Scoot: The coronavirus crisis grows, especially in New Orleans

March 16, 2020 - 12:39 pm

The idea that a deadly virus is threatening the population of the United States in the year 2020 is more imaginable as a movie plot than reality, but each day that passes bears more changes to our lives as individuals – and as a nation.

The coronavirus – COVID-19 – is a new virus that has blindsided the world’s population. When Texas had cases of coronavirus before Louisiana – we knew it was a matter of time before our state was hit, and we have quickly surpassed Texas and many other states in the number of cases.

In the wake of the massive gathering of Mardi Gras in New Orleans – coronavirus cases have shot up. It is not certain – but it is reasonable to believe that there were transmissions during the days and nights when we gather together. Large gatherings are part of our culture – but now we have to be smart of put a temporary hold on some of the things we love to do.

New Orleans Mayor LaToya Cantrell issued new rules pertaining to the hospitality industry that our city survives on. Full-service restaurants must close at 9:00 pm and bars and nightclubs are forced to close at midnight with last call at 11:15 pm. The idea of bars and clubs in the French Quarter having a “last call” bespeaks the seriousness of the threat of the disease.

Along the way – there have been missteps in what appeared to be random enforcing of social distancing. On Saturday – many decided to be part of an impromptu block party between two Irish pubs in uptown New Orleans – but nothing was done to stop the gathering of crowds on Bourbon Street. I posted a video pointing out the discrepancy and whether it was a result of that or a coincidence – the City of New Orleans directed NOPD onto Bourbon Street to disperse the crowds. It was the right move for the city to maintain consistency and address the crowds on Bourbon Street, too.

Mayor Cantrell’s news conference Sunday afternoon was filled with great content about the actions we all must take to stop the rate of increase of cases. But we – the people – must be willing to make the sensible sacrifices necessary and that has proven to be a challenge.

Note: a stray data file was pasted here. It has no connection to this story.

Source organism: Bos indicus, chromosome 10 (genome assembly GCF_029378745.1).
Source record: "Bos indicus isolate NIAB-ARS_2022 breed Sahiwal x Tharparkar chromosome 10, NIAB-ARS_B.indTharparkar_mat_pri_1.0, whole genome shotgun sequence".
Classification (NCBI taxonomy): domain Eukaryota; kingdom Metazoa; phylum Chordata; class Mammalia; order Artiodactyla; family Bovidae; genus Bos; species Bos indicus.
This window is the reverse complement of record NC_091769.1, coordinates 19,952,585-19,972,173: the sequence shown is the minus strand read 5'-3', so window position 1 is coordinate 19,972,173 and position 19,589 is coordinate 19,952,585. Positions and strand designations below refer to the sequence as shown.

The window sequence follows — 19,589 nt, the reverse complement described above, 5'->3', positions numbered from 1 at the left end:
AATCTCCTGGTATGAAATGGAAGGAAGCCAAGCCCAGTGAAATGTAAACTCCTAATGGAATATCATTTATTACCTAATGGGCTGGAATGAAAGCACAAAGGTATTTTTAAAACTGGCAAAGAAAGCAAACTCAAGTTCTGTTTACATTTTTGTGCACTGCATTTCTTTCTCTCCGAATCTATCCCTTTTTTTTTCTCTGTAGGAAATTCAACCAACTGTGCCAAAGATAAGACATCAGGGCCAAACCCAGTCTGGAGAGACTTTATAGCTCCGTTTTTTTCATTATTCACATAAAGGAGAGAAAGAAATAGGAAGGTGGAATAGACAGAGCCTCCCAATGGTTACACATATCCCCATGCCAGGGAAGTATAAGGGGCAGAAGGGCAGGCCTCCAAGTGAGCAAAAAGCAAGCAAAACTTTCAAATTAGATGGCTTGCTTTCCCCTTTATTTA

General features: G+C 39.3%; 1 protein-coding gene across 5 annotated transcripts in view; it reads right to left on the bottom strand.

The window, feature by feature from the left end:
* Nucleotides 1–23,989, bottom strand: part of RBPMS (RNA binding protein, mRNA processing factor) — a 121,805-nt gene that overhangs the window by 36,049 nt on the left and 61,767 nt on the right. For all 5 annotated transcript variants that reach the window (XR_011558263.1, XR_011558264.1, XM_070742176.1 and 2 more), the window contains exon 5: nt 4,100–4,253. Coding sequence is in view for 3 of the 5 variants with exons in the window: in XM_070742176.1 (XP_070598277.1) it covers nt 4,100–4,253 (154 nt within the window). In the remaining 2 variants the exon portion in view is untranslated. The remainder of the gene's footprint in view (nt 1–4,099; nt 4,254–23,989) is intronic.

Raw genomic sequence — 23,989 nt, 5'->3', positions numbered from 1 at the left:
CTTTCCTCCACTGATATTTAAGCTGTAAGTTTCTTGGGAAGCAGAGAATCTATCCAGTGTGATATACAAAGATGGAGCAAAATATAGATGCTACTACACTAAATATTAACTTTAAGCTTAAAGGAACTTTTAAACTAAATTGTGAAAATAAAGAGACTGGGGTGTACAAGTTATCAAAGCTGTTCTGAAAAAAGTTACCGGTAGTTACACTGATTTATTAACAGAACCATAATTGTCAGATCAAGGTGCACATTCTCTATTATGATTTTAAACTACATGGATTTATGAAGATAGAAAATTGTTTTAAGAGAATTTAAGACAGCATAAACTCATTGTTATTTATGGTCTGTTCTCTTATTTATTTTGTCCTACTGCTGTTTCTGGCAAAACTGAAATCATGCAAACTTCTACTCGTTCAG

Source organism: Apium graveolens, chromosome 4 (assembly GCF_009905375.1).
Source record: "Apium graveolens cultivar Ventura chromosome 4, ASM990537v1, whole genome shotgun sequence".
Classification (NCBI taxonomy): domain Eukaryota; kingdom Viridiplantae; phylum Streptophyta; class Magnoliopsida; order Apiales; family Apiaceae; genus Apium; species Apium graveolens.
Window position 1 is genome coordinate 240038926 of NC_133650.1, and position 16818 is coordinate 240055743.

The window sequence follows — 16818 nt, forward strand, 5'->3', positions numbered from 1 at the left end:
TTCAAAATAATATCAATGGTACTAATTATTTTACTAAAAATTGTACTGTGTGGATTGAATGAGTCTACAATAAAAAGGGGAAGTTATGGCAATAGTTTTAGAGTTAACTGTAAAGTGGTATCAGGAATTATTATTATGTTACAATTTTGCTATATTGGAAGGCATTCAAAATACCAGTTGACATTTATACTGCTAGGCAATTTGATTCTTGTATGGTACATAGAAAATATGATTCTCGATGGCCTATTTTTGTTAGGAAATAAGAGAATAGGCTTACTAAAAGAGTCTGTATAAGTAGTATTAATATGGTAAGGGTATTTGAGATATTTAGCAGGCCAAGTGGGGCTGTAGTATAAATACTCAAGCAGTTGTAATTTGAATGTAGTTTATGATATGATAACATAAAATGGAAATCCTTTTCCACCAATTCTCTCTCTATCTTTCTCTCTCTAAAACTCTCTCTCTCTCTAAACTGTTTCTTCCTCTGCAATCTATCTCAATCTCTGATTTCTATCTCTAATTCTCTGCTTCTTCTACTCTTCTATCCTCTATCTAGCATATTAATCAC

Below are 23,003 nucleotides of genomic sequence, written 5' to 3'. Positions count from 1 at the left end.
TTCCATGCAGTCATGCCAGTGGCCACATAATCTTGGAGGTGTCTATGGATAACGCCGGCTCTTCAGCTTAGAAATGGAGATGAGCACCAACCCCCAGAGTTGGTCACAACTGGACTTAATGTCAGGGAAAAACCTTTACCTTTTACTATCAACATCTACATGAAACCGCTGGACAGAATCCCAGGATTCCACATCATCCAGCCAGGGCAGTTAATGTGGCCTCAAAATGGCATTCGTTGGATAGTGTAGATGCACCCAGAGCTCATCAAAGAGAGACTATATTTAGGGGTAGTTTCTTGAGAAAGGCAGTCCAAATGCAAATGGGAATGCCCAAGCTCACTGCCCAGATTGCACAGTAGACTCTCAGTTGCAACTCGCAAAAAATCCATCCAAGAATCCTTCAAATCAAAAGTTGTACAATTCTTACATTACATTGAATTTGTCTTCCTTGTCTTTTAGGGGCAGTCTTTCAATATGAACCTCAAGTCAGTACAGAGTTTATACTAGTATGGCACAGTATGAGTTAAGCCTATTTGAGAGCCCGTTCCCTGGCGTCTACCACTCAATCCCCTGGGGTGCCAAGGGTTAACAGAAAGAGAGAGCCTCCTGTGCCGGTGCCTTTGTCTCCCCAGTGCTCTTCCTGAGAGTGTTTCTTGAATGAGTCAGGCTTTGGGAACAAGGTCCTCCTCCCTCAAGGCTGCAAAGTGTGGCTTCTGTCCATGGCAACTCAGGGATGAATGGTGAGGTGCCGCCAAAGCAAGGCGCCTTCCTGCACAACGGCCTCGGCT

The CDC has said all gatherings of over 50 people should be halted for the time being. Restaurants and bars in New Orleans are being told to cut their capacity to 50 or less and provide more space between tables. While restaurants are ordered to close at 9:00 pm – those with the ability to deliver food can continue their service during their regular hours. But how effective will these rules in New Orleans be if surrounding parishes do not implement the same standards? The free flowing of people across parish lines should be a concern.

The biggest threat I faced over the weekend was going to Trader Joe’s – where the check-out lines extended from each register to all the way to the back of each aisle of shelves in the back of the store. I waited in line for 44 minutes just to check out.

At her news conference – Mayor Cantrell made an important point when she warned everyone NOT to use Facebook or social media as a primary source of information. The spread of fake news and misinformation through social media directly threatens our collective goal of slowing the spread of the disease. Trolls navigate social media and dilute the important content.

An example of how trolls discredit social media was obvious in a few of the posted comments to my video interview with an entertainer at Rick’s Cabaret on Bourbon Street. She represented all of the service industry people in our community that will be immediately hit with a significant drop in income. A few posts took time to focus on criticizing her height – her looks – her intellect. I was quick to point out that my goal was to show an example of those who will feel the brunt of the new – but necessary – rules governing businesses in the French Quarter. I took pleasure in pointing out to the trolls that there are many much smarter than they are who would be justified to question their intellect as soon as they opened their mouths.

We are in an unprecedented crisis in America, and this is not the time to point political fingers or to be so superficial as to criticize an individual who is simply sharing how many will be impacted by this crisis.

As of this writing – there are 114 cases of coronavirus in Louisiana with 79 in Orleans Parish; and there have been 2 deaths in New Orleans. The disease is spreading faster in New Orleans than many other cities. We can slow that increase if we work together and don’t be stupid.

The impact on the economy – to New Orleans – and the nation – could be devastating – but if we are willing to work together and take the threat of COVID-19 seriously – then we will defeat it; and life in America will return to normal.

In the past – Americans pulled together and put politics and all differences aside and worked together to conquer a crisis. We live in a severely divided nation during a presidential election year. The temptation to make this crisis a political issue will be overwhelming for some – let’s make sure the rest of us maintain “social distancing” from that mentality.

God Bless America!

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